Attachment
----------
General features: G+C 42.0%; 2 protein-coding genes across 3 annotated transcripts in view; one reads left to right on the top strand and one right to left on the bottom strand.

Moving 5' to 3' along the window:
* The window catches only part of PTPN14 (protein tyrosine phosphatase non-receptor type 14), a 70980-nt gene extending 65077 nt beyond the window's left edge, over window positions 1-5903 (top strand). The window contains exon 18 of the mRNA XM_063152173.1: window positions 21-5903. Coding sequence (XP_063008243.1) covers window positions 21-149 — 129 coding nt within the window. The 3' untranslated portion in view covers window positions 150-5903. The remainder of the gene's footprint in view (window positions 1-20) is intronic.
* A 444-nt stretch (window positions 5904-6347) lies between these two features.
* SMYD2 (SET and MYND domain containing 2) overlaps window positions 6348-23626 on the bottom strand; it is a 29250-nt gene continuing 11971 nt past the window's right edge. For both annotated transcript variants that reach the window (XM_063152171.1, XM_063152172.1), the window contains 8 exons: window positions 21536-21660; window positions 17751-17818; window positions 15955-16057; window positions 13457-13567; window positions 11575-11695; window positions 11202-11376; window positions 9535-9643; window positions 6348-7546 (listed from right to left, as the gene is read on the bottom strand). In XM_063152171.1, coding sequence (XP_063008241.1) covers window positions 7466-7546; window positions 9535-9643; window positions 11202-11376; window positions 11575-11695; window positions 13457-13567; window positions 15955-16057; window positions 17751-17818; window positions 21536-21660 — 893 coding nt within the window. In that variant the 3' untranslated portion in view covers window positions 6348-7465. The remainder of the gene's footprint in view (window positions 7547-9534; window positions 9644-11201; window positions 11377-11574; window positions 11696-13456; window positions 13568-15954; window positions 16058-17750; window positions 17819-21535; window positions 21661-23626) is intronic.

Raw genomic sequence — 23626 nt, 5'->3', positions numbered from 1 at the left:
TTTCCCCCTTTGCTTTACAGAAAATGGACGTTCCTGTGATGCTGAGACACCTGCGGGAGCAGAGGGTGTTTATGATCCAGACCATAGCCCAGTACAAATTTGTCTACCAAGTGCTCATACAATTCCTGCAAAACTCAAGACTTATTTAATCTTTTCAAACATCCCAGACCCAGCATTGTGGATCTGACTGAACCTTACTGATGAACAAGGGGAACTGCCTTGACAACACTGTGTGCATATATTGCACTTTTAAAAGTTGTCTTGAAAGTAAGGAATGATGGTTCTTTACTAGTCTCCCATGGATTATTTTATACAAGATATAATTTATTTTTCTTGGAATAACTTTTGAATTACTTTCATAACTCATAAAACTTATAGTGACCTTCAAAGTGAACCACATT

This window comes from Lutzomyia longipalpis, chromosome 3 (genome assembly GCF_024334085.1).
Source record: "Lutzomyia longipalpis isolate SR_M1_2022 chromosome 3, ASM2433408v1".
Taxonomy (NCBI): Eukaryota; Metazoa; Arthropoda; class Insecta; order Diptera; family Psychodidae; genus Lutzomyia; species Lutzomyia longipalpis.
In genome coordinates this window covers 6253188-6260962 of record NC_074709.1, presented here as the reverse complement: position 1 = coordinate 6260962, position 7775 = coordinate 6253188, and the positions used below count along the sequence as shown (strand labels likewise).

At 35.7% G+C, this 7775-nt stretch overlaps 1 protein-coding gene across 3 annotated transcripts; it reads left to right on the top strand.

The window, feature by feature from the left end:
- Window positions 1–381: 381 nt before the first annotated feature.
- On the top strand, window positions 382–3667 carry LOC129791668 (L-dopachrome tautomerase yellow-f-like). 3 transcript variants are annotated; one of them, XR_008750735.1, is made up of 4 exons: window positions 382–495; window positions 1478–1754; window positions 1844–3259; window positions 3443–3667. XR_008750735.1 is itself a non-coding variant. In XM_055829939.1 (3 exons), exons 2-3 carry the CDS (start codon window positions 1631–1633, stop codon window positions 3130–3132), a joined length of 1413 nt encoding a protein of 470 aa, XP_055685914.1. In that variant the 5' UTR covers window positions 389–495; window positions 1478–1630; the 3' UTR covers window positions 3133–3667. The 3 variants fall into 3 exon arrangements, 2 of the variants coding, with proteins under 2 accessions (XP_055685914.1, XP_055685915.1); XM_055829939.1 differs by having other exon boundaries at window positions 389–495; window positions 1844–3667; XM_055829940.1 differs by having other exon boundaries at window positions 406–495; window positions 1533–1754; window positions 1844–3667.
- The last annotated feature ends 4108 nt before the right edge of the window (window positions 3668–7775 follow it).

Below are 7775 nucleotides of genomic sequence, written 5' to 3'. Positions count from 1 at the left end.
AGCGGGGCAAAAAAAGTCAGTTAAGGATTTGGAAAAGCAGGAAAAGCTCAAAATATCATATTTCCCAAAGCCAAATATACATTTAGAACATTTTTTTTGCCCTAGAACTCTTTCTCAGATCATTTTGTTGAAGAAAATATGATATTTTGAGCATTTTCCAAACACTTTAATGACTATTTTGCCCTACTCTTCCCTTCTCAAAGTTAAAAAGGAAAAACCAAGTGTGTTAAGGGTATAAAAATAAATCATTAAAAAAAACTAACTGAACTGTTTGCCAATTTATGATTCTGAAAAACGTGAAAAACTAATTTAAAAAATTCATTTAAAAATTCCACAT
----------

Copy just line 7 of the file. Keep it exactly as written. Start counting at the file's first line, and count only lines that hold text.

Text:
TTTCCCCCTTTGCTTTACAGAAAATGGACGTTCCTGTGATGCTGAGACACCTGCGGGAGCAGAGGGTGTTTATGATCCAGACCATAGCCCAGTACAAATTTGTCTACCAAGTGCTCATACAATTCCTGCAAAACTCAAGACTTATTTAATCTTTTCAAACATCCCAGACCCAGCATTGTGGATCTGACTGAACCTTACTGATGAACAAGGGGAACTGCCTTGACAACACTGTGTGCATATATTGCACTTTTAAAAGTTGTCTTGAAAGTAAGGAATGATGGTTCTTTACTAGTCTCCCATGGATTATTTTATACAAGATATAATTTATTTTTCTTGGAATAACTTTTGAATTACTTTCATAACTCATAAAACTTATAGTGACCTTCAAAGTGAACCACATT